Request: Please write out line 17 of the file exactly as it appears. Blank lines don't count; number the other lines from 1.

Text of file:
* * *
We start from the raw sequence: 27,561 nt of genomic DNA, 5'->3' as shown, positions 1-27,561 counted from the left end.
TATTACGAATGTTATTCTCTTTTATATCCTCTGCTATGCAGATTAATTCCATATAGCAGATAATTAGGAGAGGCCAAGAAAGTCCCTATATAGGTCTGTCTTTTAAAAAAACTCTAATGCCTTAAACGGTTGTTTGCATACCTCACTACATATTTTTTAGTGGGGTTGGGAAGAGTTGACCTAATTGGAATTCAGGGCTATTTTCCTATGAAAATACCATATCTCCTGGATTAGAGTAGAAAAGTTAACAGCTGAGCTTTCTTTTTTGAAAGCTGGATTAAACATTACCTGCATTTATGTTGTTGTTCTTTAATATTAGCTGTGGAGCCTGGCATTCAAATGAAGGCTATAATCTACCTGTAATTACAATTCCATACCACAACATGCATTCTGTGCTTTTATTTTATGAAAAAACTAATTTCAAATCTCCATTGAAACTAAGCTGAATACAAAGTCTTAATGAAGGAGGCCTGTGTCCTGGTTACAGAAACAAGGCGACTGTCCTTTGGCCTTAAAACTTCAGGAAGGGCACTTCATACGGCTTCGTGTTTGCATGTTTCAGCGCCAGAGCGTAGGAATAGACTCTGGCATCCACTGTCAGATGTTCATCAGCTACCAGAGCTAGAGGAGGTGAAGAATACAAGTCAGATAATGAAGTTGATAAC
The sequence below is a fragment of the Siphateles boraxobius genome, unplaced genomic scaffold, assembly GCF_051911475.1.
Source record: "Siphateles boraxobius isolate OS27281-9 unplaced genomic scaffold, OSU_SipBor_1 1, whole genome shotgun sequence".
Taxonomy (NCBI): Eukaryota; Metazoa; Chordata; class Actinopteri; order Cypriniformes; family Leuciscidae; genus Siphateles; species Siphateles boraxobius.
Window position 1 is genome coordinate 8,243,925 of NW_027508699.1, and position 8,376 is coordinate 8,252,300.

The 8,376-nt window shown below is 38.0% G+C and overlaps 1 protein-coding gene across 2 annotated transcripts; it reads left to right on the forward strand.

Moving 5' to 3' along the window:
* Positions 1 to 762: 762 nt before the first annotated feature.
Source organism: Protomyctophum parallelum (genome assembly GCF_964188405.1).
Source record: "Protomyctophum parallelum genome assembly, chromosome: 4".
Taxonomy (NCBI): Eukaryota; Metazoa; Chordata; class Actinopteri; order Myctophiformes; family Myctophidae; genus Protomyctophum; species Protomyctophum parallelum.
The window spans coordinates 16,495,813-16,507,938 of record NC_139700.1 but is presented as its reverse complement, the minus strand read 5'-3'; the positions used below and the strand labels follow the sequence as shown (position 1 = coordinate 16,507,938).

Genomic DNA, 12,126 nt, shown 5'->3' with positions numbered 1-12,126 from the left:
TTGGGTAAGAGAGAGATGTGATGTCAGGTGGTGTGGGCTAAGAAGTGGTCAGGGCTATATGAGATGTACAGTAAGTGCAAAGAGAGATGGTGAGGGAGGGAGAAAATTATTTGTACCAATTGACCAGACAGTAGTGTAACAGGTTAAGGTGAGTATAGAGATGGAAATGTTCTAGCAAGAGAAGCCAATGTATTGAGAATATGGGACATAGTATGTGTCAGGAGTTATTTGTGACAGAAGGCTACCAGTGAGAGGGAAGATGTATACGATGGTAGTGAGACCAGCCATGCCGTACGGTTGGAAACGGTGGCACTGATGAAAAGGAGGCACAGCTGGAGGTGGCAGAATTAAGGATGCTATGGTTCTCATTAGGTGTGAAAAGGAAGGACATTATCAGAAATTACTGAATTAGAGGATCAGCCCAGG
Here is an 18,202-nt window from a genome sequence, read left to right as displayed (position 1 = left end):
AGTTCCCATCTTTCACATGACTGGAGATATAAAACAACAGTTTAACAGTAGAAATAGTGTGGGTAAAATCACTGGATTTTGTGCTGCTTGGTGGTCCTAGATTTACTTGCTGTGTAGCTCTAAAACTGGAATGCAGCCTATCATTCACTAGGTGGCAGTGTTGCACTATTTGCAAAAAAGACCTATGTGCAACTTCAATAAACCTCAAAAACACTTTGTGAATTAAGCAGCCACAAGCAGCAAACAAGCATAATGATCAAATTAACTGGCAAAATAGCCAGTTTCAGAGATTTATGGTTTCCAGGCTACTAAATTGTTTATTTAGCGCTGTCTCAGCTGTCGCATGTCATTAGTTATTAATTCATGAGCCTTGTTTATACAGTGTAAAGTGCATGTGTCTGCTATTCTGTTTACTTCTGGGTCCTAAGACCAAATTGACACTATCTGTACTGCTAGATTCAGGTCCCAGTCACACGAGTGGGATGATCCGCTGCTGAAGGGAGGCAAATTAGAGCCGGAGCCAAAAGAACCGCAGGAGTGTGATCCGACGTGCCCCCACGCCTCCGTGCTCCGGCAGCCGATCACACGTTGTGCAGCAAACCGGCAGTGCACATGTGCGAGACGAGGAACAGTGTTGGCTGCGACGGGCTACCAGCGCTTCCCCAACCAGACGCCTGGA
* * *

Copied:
AGTTCCCATCTTTCACATGACTGGAGATATAAAACAACAGTTTAACAGTAGAAATAGTGTGGGTAAAATCACTGGATTTTGTGCTGCTTGGTGGTCCTAGATTTACTTGCTGTGTAGCTCTAAAACTGGAATGCAGCCTATCATTCACTAGGTGGCAGTGTTGCACTATTTGCAAAAAAGACCTATGTGCAACTTCAATAAACCTCAAAAACACTTTGTGAATTAAGCAGCCACAAGCAGCAAACAAGCATAATGATCAAATTAACTGGCAAAATAGCCAGTTTCAGAGATTTATGGTTTCCAGGCTACTAAATTGTTTATTTAGCGCTGTCTCAGCTGTCGCATGTCATTAGTTATTAATTCATGAGCCTTGTTTATACAGTGTAAAGTGCATGTGTCTGCTATTCTGTTTACTTCTGGGTCCTAAGACCAAATTGACACTATCTGTACTGCTAGATTCAGGTCCCAGTCACACGAGTGGGATGATCCGCTGCTGAAGGGAGGCAAATTAGAGCCGGAGCCAAAAGAACCGCAGGAGTGTGATCCGACGTGCCCCCACGCCTCCGTGCTCCGGCAGCCGATCACACGTTGTGCAGCAAACCGGCAGTGCACATGTGCGAGACGAGGAACAGTGTTGGCTGCGACGGGCTACCAGCGCTTCCCCAACCAGACGCCTGGA